Most IBD Specialists Support Continuing IBD Meds When Traveling to Areas With TB

Most IBD Specialists Support Continuing IBD Meds When Traveling to Areas With TB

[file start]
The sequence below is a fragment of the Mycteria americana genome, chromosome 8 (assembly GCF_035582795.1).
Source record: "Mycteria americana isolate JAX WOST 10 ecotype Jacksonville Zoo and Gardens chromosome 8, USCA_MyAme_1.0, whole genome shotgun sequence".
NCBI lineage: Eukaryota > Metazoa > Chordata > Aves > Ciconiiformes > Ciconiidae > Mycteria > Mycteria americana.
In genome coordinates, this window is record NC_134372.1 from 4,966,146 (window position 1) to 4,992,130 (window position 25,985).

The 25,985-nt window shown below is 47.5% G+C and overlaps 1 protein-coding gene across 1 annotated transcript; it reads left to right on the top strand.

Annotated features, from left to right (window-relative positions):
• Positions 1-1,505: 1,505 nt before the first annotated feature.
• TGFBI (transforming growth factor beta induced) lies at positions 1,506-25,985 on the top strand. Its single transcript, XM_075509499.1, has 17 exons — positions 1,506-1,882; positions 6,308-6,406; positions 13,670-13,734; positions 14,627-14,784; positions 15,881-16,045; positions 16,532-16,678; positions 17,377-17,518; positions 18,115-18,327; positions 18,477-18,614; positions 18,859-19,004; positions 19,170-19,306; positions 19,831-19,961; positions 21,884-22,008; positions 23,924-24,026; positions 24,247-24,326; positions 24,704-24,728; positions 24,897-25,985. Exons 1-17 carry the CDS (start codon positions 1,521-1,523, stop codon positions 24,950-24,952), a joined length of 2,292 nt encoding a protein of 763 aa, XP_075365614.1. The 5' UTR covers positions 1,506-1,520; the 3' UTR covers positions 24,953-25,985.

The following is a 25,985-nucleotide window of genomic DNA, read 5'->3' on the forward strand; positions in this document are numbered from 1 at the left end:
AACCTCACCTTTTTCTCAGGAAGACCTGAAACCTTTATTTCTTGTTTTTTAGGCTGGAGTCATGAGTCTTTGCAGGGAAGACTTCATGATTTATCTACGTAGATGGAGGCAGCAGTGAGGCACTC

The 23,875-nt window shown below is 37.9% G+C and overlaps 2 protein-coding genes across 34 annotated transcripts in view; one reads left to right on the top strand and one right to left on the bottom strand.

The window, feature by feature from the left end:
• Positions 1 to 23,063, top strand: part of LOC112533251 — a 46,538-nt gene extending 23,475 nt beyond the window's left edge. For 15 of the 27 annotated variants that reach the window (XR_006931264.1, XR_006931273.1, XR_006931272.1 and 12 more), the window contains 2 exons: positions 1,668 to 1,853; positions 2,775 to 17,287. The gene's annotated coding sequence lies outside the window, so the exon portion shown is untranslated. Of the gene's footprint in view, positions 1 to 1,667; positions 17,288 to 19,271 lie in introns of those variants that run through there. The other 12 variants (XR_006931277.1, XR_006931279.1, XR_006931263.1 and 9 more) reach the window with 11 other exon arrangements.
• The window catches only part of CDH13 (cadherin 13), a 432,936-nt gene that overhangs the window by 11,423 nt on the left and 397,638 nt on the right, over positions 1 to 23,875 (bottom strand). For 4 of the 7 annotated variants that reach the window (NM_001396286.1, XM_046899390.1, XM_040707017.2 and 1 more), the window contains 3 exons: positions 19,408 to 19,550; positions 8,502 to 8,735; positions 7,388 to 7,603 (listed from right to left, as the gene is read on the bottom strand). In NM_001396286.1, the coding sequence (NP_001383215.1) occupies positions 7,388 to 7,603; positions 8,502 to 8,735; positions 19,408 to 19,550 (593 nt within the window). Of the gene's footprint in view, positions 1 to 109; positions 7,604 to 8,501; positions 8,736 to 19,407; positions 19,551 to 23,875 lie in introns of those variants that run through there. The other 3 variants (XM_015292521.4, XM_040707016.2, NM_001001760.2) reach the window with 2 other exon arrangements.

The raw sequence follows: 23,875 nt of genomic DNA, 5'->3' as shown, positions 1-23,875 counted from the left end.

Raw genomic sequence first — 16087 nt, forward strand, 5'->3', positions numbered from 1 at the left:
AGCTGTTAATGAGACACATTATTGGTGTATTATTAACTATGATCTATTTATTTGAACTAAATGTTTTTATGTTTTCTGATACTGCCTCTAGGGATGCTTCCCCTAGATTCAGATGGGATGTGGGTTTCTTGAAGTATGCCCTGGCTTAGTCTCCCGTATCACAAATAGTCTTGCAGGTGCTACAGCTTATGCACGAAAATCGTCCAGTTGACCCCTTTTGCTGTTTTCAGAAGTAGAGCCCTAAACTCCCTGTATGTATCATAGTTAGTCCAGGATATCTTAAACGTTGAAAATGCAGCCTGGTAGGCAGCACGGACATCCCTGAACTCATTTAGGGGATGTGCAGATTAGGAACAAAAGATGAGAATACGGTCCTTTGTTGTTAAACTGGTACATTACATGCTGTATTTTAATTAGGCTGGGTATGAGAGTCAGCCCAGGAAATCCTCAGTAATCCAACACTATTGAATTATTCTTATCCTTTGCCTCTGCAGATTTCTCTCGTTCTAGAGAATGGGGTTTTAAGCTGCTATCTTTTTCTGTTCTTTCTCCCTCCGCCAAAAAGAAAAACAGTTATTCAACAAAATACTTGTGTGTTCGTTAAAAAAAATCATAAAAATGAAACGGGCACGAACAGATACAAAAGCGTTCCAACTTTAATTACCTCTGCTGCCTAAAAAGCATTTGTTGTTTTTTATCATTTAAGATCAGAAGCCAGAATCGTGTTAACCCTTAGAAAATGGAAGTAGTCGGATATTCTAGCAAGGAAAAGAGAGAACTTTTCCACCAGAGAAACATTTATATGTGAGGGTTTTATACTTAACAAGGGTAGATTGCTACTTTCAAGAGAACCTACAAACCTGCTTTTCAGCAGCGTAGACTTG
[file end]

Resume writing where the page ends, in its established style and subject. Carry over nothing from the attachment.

About two-thirds of inflammatory bowel disease (IBD) specialists worldwide support continuing IBD medications when traveling to tuberculosis (TB)-endemic areas, while about half offer pre-travel advice. The data also show that more awareness of vaccination guidelines is needed. The real-world study with that information, “A Global Survey of Gastroenterologists’ Travel Advice to Patients with Inflammatory Bowel Disease on Immunosuppressive Agents and Management of Those Visiting Tuberculosis-Endemic Areas,” was published in the Journal of Crohn's and Colitis. Patients with IBD who take immunosuppressants are exposed to infections, including those that are vaccine-preventable, in their travels. Also, their risk of venous thromboembolism (VTE)  a blood clot that starts in a vein — increases with long-distance travel. As such, they would benefit from pre-travel advice on preventive measures and education, adequate medical insurance, and a plan for emergency self-treatment. Using immunosuppressants in combination with treatment targeting tumor necrosis factor — a key molecule in inflammatory response — elevates the risk of TB reactivation. However, the management of IBD patients on immunosuppressants when traveling to TB-endemic countries still requires a standardized approach. The multi-national team from Australia, China, the U.K. and Singapore intended to determine the proportion of gastroenterologists providing travel-related recommendations to IBD patients, and which topics are being covered. Also, the investigators aimed to analyze how physicians manage IBD patients on biological therapy and visiting TB-endemic areas. They employed a survey with 57 questions and divided into demographic information – medical position, country, years in
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